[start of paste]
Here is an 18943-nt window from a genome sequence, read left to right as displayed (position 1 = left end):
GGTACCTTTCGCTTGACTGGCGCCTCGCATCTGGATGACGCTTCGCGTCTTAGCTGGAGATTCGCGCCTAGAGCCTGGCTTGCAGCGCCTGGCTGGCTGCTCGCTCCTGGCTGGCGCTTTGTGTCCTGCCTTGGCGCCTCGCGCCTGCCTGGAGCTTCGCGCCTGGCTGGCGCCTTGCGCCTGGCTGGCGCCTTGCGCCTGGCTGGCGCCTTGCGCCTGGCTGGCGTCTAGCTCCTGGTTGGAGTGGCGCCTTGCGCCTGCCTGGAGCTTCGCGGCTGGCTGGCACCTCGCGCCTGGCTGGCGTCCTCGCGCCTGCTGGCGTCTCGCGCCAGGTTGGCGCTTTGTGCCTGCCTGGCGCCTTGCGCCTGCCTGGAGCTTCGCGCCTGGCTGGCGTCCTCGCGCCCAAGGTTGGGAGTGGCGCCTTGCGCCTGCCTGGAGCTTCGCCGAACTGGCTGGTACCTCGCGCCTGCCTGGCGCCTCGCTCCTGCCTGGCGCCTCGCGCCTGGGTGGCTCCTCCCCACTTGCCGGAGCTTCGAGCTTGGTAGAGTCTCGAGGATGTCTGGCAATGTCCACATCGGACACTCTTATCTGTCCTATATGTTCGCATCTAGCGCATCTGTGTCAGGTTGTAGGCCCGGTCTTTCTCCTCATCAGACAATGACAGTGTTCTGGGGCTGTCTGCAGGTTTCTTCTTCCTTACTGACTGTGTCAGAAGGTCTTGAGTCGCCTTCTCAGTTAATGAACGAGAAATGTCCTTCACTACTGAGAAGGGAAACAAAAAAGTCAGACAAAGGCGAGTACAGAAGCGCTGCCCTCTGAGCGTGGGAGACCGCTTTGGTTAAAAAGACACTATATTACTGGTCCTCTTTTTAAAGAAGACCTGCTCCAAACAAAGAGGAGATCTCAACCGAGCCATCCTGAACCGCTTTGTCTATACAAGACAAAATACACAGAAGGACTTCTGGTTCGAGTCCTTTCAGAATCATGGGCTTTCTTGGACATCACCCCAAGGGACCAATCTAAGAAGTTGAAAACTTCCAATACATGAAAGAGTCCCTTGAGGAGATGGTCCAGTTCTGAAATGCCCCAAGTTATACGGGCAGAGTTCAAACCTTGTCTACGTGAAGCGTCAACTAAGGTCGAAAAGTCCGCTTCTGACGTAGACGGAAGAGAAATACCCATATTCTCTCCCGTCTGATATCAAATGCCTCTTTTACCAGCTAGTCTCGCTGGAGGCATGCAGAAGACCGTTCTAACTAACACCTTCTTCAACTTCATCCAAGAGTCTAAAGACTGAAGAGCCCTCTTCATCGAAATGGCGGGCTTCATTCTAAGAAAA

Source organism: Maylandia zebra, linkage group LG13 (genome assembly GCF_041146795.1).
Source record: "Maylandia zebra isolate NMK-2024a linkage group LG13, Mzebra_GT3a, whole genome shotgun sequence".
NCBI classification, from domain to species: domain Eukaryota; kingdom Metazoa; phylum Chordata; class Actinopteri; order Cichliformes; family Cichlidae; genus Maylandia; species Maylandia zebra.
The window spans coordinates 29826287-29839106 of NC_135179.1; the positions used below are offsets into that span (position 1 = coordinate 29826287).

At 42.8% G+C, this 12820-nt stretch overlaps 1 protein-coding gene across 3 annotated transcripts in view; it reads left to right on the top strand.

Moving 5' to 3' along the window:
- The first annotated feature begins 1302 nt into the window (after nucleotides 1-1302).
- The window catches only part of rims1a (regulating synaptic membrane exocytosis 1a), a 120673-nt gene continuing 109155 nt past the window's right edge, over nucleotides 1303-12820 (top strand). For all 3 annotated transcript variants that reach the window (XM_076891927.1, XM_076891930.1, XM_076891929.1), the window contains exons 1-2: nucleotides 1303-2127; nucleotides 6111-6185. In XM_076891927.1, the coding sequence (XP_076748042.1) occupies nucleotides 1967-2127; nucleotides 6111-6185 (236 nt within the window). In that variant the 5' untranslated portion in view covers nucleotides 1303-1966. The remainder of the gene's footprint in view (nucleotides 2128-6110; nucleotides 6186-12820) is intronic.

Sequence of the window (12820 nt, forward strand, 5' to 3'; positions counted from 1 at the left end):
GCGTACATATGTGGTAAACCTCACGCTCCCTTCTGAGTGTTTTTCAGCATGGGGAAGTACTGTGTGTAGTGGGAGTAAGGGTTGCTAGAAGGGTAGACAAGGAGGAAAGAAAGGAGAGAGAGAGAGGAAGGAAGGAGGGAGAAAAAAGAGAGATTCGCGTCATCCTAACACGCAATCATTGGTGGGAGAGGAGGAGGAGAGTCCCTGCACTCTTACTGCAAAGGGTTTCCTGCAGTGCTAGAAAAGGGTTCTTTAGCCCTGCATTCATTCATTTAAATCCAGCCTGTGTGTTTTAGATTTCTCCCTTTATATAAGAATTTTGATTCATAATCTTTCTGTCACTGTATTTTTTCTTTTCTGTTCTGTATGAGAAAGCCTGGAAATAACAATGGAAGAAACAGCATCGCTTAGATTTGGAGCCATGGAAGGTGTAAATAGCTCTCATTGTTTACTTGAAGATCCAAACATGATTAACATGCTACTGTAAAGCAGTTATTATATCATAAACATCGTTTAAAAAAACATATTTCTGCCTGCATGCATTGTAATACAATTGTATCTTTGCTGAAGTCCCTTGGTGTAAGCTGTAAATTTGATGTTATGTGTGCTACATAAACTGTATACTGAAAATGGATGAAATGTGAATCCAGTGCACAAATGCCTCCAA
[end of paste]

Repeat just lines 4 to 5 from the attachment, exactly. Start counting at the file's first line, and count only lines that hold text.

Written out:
Source record: "Maylandia zebra isolate NMK-2024a linkage group LG13, Mzebra_GT3a, whole genome shotgun sequence".
NCBI classification, from domain to species: domain Eukaryota; kingdom Metazoa; phylum Chordata; class Actinopteri; order Cichliformes; family Cichlidae; genus Maylandia; species Maylandia zebra.